A couple of days ago news broke on twitter that a pink recycling bank (pink bin) specifically for small electrical items had appeared in Headington car park behind Waitrose. @HeadingtonNews posted a picture and I commented that nothing on the bin indicated that the new low-energy light bulbs (or ‘lamps’ as the trade insists on calling them) should be recycled too. The commonest type of new bulb in domestic use is called a CFL, or compact fluorescent lamp: they’re the ones with thin tubes coiled up and which take a moment to light up when you switch them on. The problem is they contain (toxic) mercury. The amount in a single bulb (lamp) is tiny, but the regulations say they must be recycled and not sent to landfill. I suggested they should be put into the pink bin too.
But this is WRONG! Various people and organisations joined in the twitter conversation, some offering advice that was less than clear. Indefatigable local councillor @RuthWilk took up the case and after some digging it has emerged that for reasons which are still unexplained CFLs should NOT be put in the pink bin.
Although there’s nowhere in Headington where you can recycle these bulbs there are three places not too far away where you can take them for safe – and free – disposal. Homebase on the Horspath Driftway industrial estate is the nearest, The other two are Robert Dyas in the City Centre (off New Inn Hall Street in the street leading into the Clarendon shopping mall) and Sainsbury’s at Heyford Hill. These and other places can be tracked down using the postcode search on the website of an organisation called Recolight (“Making lamp recycling happen”)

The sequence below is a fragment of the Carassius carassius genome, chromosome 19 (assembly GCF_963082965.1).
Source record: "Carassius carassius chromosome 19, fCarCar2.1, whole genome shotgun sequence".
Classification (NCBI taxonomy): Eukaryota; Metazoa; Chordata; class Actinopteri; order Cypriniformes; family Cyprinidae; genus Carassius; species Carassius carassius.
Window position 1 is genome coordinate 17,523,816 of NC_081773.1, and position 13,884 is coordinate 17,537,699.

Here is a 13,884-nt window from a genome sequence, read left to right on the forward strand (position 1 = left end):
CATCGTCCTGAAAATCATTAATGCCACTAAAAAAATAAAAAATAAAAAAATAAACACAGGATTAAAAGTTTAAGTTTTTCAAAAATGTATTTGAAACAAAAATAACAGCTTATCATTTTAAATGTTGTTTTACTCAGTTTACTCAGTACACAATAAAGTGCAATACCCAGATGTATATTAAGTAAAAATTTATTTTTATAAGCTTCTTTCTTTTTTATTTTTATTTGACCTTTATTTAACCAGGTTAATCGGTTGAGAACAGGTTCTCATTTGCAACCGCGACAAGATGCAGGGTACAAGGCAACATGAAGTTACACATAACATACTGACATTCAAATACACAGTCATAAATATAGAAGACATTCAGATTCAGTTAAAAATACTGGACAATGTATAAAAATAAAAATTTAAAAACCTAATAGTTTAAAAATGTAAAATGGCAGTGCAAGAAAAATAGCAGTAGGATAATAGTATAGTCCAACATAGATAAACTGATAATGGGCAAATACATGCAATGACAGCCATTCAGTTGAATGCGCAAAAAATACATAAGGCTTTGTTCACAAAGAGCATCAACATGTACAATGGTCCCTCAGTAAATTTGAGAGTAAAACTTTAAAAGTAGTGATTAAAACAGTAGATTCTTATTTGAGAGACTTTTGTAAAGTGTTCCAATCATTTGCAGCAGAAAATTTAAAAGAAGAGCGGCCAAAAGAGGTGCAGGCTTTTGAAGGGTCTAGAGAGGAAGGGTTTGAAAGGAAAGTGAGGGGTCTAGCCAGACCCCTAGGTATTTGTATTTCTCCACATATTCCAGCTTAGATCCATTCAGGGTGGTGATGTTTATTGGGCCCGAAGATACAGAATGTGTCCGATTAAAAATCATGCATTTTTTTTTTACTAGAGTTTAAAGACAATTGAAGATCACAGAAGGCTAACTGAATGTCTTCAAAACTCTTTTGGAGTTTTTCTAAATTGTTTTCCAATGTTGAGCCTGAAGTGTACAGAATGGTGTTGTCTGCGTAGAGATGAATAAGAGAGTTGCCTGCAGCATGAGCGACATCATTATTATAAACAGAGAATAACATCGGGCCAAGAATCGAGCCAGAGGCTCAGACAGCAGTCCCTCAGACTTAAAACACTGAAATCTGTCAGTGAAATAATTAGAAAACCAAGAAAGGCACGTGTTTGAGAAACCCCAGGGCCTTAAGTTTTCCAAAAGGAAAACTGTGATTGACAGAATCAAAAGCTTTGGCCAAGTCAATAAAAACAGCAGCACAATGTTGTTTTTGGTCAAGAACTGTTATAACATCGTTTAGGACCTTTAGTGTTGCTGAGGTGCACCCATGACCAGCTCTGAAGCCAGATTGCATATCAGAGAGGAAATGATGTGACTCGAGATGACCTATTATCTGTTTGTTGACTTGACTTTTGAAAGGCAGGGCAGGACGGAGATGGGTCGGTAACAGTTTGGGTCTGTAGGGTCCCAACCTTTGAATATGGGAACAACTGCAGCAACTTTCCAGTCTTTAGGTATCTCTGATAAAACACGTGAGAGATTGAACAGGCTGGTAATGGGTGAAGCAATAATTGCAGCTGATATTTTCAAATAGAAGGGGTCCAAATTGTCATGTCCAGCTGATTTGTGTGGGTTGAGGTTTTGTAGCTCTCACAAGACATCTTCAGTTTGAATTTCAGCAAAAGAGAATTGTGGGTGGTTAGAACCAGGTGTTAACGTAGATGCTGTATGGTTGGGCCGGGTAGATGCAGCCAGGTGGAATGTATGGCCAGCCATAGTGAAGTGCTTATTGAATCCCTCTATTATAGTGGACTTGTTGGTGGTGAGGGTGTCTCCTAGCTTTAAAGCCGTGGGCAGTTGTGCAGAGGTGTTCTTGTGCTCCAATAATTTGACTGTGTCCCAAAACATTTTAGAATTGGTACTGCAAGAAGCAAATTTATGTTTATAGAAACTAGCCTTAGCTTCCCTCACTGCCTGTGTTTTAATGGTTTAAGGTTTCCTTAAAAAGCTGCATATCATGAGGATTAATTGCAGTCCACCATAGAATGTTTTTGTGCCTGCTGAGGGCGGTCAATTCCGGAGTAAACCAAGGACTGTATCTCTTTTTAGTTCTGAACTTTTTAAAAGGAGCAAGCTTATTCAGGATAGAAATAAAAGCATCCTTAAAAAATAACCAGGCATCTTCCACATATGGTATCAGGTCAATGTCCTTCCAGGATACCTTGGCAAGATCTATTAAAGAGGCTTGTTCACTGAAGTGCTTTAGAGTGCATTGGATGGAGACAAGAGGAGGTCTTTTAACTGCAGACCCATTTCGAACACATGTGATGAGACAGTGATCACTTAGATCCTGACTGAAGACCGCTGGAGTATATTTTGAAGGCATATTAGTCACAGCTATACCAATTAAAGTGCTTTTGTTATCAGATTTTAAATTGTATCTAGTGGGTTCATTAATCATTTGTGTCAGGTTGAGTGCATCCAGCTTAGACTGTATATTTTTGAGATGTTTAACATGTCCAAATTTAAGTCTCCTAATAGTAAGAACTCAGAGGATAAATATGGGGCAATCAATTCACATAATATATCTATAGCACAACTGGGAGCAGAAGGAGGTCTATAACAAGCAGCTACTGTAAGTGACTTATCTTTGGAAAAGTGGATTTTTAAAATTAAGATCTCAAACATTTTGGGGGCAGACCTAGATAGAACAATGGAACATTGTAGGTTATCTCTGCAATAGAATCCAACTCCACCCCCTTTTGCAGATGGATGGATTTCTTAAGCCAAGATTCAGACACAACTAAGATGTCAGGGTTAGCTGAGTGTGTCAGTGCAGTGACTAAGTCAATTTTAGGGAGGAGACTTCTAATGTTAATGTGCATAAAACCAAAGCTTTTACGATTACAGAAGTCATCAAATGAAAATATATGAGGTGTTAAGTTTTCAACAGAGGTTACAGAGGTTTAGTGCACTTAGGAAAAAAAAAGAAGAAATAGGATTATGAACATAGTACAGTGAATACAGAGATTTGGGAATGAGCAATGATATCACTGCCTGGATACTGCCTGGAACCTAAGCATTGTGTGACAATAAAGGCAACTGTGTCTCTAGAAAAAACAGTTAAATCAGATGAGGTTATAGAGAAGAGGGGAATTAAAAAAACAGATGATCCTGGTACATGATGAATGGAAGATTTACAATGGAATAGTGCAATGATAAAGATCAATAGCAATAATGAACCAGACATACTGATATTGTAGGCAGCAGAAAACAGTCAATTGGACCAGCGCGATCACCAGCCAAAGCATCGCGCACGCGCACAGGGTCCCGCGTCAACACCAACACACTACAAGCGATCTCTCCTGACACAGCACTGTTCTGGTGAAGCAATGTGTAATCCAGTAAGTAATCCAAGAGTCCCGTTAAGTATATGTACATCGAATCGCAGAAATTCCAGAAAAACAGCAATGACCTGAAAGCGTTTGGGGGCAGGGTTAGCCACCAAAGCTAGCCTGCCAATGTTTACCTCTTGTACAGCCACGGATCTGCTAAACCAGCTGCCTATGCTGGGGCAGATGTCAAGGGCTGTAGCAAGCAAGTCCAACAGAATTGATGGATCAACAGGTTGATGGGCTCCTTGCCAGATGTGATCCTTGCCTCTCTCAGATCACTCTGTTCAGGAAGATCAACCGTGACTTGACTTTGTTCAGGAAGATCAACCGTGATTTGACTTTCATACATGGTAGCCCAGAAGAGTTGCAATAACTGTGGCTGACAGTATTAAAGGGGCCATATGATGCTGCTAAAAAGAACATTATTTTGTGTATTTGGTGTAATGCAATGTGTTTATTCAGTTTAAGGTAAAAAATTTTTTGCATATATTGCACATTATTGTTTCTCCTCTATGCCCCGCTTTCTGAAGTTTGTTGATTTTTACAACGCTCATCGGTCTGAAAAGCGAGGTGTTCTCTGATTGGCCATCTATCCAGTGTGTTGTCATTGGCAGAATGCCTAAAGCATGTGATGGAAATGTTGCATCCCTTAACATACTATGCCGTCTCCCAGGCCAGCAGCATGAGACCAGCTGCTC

So I hope that’s cleared that up! DON’T put your dead or broken energy-saving bulbs in the pink bin. DON’T put them in any of your various colours of domestic waste bins. DO take them to one of the three places above, or somewhere else with a scheme for their proper disposal.
2 thoughts on “Recycling low-energy bulbs”
They must be kept separate as they are recycled separately. As they contain mercury, it's important to recycle them.
They would get smashed in the pink bins and the mercury released which would be hazardous.
Thanks – that makes sense. I worry though that given the quickly-increasing number of CFLs in circulation very few facilities exist for safe disposal. A couple of months ago I took one to Homebase and the person at the till didn't know anything about a recycling scheme (I left it there anyway).
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